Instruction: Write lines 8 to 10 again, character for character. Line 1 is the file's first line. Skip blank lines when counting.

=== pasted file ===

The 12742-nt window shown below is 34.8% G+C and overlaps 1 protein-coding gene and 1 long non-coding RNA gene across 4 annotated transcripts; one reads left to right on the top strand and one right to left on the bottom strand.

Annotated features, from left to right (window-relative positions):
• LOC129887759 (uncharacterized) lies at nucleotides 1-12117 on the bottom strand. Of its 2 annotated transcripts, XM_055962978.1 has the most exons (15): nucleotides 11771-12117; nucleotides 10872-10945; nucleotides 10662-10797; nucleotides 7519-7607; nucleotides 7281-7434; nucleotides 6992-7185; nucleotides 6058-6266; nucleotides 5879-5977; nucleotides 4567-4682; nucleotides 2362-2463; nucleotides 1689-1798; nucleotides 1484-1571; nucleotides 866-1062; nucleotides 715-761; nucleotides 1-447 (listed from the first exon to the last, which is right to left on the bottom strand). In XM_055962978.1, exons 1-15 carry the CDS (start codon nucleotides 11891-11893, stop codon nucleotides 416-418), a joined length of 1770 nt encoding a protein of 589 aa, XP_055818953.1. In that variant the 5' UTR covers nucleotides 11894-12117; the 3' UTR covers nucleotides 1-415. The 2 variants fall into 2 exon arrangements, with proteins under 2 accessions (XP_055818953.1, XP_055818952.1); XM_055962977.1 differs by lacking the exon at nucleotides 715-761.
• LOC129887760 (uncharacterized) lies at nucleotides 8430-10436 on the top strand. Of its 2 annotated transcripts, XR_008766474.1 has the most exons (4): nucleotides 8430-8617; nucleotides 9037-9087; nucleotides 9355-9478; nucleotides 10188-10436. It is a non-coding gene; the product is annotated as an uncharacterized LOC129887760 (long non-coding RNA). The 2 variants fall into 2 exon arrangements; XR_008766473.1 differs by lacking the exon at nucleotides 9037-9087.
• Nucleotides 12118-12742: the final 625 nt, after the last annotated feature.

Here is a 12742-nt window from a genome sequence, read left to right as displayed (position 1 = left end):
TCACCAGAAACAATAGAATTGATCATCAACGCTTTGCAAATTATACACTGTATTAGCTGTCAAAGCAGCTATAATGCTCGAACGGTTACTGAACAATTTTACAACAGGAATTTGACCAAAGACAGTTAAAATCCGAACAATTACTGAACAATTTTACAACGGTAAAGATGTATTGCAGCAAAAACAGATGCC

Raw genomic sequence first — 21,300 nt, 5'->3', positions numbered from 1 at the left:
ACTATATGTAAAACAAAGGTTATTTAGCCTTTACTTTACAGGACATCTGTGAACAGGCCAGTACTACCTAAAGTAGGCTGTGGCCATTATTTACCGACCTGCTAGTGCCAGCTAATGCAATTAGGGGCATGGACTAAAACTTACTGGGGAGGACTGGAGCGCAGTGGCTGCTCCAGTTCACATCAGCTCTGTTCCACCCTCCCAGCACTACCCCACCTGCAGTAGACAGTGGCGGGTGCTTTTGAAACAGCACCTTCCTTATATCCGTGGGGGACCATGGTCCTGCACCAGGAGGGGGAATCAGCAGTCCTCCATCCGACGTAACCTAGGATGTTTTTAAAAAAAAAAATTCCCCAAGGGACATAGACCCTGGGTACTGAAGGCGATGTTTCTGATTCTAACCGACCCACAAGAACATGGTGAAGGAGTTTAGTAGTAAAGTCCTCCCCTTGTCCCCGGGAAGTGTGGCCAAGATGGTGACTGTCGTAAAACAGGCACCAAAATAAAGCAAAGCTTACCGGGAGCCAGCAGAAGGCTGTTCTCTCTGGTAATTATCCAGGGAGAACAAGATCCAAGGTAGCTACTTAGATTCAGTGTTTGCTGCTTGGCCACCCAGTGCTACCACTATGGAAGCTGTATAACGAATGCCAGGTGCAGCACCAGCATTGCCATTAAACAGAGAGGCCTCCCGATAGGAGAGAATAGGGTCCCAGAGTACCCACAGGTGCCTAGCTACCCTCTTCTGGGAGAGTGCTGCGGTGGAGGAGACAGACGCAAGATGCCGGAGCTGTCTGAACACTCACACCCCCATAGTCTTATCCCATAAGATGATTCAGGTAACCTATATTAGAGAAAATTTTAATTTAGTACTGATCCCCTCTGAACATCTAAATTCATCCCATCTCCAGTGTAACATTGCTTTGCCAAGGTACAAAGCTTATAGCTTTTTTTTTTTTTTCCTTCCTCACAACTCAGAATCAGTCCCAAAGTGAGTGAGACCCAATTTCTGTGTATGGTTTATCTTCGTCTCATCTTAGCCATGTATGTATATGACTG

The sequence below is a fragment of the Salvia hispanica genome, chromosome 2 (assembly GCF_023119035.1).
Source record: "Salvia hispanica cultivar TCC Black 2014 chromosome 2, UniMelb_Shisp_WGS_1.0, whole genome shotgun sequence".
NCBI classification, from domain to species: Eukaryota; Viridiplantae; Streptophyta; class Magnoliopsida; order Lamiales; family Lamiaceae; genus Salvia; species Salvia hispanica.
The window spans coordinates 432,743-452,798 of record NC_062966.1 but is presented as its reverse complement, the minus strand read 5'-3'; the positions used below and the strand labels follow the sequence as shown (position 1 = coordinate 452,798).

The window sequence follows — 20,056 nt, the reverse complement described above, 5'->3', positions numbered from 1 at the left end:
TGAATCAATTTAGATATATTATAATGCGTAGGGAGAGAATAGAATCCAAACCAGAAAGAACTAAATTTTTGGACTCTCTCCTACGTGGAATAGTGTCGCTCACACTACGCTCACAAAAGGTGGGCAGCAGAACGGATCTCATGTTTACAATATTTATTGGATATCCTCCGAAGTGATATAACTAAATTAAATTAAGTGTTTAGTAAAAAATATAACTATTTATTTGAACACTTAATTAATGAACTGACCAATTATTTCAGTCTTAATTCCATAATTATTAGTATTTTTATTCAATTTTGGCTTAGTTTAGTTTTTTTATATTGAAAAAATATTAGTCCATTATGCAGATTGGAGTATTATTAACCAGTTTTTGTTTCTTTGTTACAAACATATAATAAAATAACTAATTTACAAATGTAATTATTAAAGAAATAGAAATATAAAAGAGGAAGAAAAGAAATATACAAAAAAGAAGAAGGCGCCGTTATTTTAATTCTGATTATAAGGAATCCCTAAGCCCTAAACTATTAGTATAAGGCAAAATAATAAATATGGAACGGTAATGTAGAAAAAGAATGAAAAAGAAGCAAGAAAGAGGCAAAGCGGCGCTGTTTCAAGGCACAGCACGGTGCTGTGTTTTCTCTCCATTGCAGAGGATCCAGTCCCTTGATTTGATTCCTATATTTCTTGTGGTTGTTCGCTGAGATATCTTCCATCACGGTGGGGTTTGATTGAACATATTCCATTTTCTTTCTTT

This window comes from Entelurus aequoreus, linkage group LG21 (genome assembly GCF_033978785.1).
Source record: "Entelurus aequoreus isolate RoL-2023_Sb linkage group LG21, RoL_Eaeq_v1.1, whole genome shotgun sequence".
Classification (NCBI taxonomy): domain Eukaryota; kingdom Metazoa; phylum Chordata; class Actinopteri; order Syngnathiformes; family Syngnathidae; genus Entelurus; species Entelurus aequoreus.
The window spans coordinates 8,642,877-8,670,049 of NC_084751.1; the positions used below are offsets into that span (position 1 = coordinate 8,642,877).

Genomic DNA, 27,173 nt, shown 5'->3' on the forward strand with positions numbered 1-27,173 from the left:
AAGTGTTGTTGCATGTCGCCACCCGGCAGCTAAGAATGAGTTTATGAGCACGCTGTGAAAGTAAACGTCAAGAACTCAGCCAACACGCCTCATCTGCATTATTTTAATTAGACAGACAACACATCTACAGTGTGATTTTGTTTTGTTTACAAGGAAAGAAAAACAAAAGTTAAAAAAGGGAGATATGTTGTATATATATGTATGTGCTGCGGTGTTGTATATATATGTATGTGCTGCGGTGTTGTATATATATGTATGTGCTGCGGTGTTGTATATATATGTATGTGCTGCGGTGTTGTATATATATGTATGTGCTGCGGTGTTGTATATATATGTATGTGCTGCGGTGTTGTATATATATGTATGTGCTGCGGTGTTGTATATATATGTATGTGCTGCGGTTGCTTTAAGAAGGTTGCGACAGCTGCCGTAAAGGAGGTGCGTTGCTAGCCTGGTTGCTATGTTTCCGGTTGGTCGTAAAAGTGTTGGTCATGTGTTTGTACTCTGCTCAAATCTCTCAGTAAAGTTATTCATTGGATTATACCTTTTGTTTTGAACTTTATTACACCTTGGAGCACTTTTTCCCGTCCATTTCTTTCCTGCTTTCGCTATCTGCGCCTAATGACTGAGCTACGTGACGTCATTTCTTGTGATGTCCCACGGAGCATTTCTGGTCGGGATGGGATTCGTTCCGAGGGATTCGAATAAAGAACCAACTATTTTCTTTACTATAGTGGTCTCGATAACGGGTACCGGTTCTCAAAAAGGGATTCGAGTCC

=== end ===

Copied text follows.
Raw genomic sequence first — 21,300 nt, 5'->3', positions numbered from 1 at the left:
ACTATATGTAAAACAAAGGTTATTTAGCCTTTACTTTACAGGACATCTGTGAACAGGCCAGTACTACCTAAAGTAGGCTGTGGCCATTATTTACCGACCTGCTAGTGCCAGCTAATGCAATTAGGGGCATGGACTAAAACTTACTGGGGAGGACTGGAGCGCAGTGGCTGCTCCAGTTCACATCAGCTCTGTTCCACCCTCCCAGCACTACCCCACCTGCAGTAGACAGTGGCGGGTGCTTTTGAAACAGCACCTTCCTTATATCCGTGGGGGACCATGGTCCTGCACCAGGAGGGGGAATCAGCAGTCCTCCATCCGACGTAACCTAGGATGTTTTTAAAAAAAAAAATTCCCCAAGGGACATAGACCCTGGGTACTGAAGGCGATGTTTCTGATTCTAACCGACCCACAAGAACATGGTGAAGGAGTTTAGTAGTAAAGTCCTCCCCTTGTCCCCGGGAAGTGTGGCCAAGATGGTGACTGTCGTAAAACAGGCACCAAAATAAAGCAAAGCTTACCGGGAGCCAGCAGAAGGCTGTTCTCTCTGGTAATTATCCAGGGAGAACAAGATCCAAGGTAGCTACTTAGATTCAGTGTTTGCTGCTTGGCCACCCAGTGCTACCACTATGGAAGCTGTATAACGAATGCCAGGTGCAGCACCAGCATTGCCATTAAACAGAGAGGCCTCCCGATAGGAGAGAATAGGGTCCCAGAGTACCCACAGGTGCCTAGCTACCCTCTTCTGGGAGAGTGCTGCGGTGGAGGAGACAGACGCAAGATGCCGGAGCTGTCTGAACACTCACACCCCCATAGTCTTATCCCATAAGATGATTCAGGTAACCTATATTAGAGAAAATTTTAATTTAGTACTGATCCCCTCTGAACATCTAAATTCATCCCATCTCCAGTGTAACATTGCTTTGCCAAGGTACAAAGCTTATAGCTTTTTTTTTTTTTTCCTTCCTCACAACTCAGAATCAGTCCCAAAGTGAGTGAGACCCAATTTCTGTGTATGGTTTATCTTCGTCTCATCTTAGCCATGTATGTATATGACTG

The sequence below is a fragment of the Salvia hispanica genome, chromosome 2 (assembly GCF_023119035.1).